I wouldn’t call it laziness, per se, more a combination of forgetting to take them with you when you leave the flat, and crumbling at the prospect of lugging 15 500-page textbooks a mile across campus. On the other hand, however…
You’ll probably end up forcing yourself to go to the library at 10pm so you don’t get a late fee.
Some inconsiderate person will have reserved the book you’ve not opened in the last six weeks, and you only remember this as you stare longingly at your bed in the evening, having finally closed your laptop. You’ll be so stingy by this point that you make the trip no matter how hard it’s raining outside. (I actually did this once, and it was raining VERY hard. I may or may not have persuaded a friend to meet me there with chocolate as an incentive for me to go. She’s a good friend.)
Do not underestimate how easy it is to go days (and sometimes weeks) without encountering your flatmates.
All the TV shows may suggest that the people you live with in first year will turn out to be your best buddies. In reality, it could go either way. I could count on two hands the amount of times I’ve run into one of my flatmates, and that’s over a period of almost eight months. I see the others somewhat more often, but… We all study completely different things, have completely different schedules and completely different sleeping patterns. Some flats just don’t click.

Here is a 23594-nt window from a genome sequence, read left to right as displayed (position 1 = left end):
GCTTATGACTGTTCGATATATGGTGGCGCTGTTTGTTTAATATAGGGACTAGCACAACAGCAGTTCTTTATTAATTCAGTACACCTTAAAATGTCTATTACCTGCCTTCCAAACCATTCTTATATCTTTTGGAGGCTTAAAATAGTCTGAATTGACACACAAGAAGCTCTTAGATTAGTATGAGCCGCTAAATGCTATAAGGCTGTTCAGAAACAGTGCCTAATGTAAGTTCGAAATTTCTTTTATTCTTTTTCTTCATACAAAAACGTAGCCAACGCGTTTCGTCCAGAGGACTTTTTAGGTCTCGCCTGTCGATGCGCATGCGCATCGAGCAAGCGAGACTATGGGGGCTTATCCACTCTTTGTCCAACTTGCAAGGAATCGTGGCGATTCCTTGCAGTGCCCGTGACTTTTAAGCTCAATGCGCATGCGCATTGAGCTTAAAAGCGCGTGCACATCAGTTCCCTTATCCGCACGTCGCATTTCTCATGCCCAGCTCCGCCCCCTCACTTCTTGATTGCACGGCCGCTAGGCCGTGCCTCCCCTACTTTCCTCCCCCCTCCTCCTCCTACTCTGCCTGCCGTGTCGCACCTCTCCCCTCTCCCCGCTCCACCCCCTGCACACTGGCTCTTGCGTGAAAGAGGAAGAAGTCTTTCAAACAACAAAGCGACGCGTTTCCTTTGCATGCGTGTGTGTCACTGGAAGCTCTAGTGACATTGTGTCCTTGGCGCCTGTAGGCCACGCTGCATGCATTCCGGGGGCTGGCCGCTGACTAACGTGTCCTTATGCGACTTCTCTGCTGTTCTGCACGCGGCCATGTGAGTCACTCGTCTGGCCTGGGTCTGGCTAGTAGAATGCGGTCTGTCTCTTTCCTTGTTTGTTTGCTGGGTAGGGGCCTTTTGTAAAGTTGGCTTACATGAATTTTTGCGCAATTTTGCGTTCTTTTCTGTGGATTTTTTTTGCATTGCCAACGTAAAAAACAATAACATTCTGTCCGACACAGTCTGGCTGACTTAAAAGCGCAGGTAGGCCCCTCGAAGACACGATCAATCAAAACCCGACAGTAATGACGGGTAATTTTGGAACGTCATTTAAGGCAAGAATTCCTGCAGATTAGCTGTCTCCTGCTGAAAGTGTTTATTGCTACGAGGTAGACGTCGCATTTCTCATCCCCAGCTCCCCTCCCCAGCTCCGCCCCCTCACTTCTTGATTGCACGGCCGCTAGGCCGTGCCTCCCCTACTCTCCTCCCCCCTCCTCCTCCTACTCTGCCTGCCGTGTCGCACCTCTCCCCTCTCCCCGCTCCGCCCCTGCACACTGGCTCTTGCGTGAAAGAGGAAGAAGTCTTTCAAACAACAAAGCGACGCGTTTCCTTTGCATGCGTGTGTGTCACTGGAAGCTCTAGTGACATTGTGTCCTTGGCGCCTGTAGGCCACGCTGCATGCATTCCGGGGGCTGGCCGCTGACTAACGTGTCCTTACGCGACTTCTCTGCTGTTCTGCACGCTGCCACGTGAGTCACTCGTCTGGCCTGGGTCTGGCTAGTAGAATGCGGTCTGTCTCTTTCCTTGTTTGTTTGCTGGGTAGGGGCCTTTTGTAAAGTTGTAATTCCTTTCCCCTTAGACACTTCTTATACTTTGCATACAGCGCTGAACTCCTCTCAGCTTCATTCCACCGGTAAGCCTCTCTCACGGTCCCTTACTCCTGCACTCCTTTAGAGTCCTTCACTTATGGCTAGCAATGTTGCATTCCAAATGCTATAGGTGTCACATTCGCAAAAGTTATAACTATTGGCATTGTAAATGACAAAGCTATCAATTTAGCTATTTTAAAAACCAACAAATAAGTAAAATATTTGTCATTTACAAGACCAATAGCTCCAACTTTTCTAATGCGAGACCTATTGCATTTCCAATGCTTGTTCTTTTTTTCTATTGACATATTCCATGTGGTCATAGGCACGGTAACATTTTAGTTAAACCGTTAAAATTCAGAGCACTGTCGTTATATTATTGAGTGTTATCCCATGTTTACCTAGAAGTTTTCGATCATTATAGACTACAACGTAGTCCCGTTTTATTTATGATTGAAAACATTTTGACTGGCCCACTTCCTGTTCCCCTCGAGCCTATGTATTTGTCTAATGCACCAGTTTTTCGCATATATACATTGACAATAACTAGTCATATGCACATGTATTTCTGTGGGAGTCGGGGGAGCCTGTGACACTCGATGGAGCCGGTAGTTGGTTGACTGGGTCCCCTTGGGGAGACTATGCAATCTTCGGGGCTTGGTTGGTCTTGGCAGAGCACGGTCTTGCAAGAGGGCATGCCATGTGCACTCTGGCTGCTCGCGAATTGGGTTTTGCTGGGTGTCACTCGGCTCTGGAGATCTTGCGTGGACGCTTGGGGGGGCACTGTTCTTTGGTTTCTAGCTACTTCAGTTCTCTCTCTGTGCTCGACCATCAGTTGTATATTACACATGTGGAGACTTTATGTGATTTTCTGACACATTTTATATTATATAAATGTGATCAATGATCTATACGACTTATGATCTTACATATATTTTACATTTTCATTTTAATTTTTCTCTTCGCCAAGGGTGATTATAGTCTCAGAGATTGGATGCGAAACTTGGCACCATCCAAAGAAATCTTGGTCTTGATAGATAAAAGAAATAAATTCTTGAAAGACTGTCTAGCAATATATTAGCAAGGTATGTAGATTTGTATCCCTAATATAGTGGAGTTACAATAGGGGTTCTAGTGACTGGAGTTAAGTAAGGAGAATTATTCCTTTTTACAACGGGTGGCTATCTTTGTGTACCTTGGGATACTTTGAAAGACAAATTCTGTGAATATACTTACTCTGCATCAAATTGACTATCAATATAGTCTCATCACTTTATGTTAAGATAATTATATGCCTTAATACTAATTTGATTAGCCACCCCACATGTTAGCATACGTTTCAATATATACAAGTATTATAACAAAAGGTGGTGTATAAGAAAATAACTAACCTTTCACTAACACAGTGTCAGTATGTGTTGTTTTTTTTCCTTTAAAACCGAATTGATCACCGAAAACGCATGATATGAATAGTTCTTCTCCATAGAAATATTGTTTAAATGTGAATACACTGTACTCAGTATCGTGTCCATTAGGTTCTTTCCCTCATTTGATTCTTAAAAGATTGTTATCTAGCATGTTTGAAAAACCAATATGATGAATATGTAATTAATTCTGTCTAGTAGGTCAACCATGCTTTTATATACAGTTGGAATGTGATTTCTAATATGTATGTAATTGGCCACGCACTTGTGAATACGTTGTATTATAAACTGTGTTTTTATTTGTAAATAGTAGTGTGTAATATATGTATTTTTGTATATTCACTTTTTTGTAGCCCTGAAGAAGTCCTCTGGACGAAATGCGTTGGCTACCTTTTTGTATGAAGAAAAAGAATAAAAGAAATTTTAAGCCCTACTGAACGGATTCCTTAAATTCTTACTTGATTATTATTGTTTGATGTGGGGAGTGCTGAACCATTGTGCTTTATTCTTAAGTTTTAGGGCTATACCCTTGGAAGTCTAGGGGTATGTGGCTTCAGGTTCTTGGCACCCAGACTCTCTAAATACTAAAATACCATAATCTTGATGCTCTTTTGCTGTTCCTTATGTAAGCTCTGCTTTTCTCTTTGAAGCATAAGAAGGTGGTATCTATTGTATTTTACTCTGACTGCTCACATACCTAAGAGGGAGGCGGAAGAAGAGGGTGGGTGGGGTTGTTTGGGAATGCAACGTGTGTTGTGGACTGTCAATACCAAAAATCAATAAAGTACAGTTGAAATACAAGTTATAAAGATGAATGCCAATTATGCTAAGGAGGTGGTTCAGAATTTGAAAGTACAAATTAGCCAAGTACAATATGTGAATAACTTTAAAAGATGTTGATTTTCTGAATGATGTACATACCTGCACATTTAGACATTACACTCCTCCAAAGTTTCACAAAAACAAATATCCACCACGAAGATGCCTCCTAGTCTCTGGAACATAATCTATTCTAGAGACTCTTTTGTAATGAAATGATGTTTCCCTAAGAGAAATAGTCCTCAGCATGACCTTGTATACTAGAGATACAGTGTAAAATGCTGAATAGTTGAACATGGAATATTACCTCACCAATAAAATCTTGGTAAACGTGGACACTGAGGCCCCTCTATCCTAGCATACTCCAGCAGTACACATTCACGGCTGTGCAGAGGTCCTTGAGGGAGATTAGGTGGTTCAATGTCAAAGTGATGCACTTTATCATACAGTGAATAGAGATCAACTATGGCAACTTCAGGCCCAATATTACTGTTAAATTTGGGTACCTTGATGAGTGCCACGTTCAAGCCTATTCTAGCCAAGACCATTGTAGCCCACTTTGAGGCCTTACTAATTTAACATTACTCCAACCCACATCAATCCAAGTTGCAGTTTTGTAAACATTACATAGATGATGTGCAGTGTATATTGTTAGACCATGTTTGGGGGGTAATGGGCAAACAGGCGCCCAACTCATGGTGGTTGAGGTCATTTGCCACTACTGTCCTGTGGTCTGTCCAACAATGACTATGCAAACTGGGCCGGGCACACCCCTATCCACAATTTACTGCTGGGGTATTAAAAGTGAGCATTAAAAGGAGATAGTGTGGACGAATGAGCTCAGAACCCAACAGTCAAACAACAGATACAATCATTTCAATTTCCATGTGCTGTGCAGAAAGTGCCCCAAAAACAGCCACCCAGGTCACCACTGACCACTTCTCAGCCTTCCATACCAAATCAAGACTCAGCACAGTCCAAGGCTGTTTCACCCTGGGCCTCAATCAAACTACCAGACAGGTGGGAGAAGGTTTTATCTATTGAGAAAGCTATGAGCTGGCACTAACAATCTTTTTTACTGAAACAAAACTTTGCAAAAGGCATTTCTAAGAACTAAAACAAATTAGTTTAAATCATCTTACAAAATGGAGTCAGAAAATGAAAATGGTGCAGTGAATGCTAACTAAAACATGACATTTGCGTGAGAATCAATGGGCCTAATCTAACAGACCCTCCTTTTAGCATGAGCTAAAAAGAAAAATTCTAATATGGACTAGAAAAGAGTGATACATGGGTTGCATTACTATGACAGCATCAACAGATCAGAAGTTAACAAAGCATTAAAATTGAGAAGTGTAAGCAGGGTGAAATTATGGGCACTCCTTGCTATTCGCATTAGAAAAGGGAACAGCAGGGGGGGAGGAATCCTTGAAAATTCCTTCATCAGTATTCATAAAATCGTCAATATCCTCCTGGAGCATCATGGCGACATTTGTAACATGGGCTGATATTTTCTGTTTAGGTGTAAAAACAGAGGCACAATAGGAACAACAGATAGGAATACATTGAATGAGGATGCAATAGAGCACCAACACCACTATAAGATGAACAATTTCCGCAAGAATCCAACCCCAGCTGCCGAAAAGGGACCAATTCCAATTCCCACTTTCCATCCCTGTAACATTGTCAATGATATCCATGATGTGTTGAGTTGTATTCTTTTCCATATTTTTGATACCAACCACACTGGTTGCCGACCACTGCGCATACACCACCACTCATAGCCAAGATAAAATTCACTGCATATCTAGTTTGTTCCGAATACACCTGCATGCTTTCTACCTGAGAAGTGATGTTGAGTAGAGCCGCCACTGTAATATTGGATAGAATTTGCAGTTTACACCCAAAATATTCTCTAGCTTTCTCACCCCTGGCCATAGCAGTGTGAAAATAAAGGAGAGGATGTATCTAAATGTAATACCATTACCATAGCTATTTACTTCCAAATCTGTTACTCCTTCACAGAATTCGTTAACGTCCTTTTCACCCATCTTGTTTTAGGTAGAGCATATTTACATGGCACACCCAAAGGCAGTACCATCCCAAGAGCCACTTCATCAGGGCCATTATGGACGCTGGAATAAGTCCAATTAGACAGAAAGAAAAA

But, no matter what weirdness, inconvenience, and unwillingness to spend money you may encounter, you’ll miss it every time you leave for the holidays.
I’m going to turn twenty at the end of this year, so I thought it’d be cool to recap some of the books I’ve loved the most over my teen years. Many of these have had quite a big impact on me and helped shape a lot to do with who I am now, and how I view the world. Most of these should be found in the YA, teen and tween sections of most good bookstores (Waterstones all the way, y’all).